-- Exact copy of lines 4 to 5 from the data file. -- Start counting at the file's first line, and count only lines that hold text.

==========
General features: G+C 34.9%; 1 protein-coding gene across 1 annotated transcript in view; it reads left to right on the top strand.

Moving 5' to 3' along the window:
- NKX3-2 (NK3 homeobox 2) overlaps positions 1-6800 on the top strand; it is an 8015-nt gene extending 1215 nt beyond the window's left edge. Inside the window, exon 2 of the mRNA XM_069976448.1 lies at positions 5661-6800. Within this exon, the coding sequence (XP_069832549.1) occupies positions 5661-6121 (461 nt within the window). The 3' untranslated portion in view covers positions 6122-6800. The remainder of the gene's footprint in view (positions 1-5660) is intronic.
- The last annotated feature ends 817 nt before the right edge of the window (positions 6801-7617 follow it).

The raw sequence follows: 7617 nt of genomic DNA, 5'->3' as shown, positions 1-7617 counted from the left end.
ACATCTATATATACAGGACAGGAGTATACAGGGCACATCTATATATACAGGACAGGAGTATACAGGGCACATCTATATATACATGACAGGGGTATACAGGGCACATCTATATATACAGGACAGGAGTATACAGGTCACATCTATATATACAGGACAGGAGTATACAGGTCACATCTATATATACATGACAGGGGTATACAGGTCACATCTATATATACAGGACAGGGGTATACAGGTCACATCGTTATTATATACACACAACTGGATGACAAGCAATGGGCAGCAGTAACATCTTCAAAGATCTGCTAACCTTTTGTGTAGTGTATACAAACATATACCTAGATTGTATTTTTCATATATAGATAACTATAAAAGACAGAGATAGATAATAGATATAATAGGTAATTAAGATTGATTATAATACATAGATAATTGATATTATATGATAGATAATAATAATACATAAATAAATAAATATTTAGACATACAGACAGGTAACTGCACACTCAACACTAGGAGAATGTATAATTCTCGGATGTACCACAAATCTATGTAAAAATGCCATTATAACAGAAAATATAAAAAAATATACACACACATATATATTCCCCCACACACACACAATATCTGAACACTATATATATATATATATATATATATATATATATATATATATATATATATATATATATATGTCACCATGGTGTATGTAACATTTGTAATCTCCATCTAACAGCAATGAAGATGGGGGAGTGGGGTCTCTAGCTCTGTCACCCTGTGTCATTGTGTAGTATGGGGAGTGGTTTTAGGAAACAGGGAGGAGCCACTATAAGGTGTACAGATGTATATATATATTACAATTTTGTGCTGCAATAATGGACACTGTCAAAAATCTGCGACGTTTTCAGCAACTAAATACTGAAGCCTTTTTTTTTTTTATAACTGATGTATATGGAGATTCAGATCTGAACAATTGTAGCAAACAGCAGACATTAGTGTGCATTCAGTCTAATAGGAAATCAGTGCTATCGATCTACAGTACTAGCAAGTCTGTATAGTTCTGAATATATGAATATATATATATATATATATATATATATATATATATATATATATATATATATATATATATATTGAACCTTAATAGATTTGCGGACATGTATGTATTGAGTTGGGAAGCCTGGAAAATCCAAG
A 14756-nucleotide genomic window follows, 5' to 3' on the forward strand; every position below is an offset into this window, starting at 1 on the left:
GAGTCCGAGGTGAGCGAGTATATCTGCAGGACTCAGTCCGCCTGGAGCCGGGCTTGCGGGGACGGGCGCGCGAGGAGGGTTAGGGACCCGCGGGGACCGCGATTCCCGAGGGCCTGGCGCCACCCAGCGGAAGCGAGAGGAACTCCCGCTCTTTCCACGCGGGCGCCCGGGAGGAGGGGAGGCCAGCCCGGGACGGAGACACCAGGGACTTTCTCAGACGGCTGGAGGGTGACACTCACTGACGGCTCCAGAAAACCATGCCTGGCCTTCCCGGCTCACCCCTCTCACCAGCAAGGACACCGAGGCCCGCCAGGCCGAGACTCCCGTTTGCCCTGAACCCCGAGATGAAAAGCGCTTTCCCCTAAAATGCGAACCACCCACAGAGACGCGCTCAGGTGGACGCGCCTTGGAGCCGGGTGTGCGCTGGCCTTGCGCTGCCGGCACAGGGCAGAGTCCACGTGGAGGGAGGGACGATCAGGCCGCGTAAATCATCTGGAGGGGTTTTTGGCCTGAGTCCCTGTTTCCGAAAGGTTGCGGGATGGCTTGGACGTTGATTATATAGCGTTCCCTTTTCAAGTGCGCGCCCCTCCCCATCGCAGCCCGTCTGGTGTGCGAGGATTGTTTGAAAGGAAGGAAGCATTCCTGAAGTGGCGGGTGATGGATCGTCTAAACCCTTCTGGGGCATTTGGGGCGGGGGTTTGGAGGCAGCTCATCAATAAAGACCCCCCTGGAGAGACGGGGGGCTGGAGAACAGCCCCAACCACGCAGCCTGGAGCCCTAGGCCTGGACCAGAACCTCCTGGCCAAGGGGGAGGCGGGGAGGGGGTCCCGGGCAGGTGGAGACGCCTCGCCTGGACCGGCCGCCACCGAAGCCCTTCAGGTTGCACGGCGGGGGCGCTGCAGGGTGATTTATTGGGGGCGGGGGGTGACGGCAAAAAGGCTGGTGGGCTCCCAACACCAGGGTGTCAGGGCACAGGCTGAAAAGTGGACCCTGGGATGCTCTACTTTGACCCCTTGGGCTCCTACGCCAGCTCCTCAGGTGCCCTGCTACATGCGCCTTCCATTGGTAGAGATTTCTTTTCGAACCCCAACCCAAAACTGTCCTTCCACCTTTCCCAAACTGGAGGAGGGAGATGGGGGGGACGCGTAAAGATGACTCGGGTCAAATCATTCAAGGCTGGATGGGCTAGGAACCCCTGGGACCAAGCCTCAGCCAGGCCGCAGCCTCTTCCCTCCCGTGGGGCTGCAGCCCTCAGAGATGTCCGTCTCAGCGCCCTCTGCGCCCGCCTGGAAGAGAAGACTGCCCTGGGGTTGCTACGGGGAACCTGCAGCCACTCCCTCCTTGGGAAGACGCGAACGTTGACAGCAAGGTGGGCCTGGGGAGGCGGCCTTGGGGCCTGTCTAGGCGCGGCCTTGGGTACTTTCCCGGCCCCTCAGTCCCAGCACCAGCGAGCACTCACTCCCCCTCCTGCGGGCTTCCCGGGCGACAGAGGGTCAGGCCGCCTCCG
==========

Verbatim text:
- The last annotated feature ends 817 nt before the right edge of the window (positions 6801-7617 follow it).

The raw sequence follows: 7617 nt of genomic DNA, 5'->3' as shown, positions 1-7617 counted from the left end.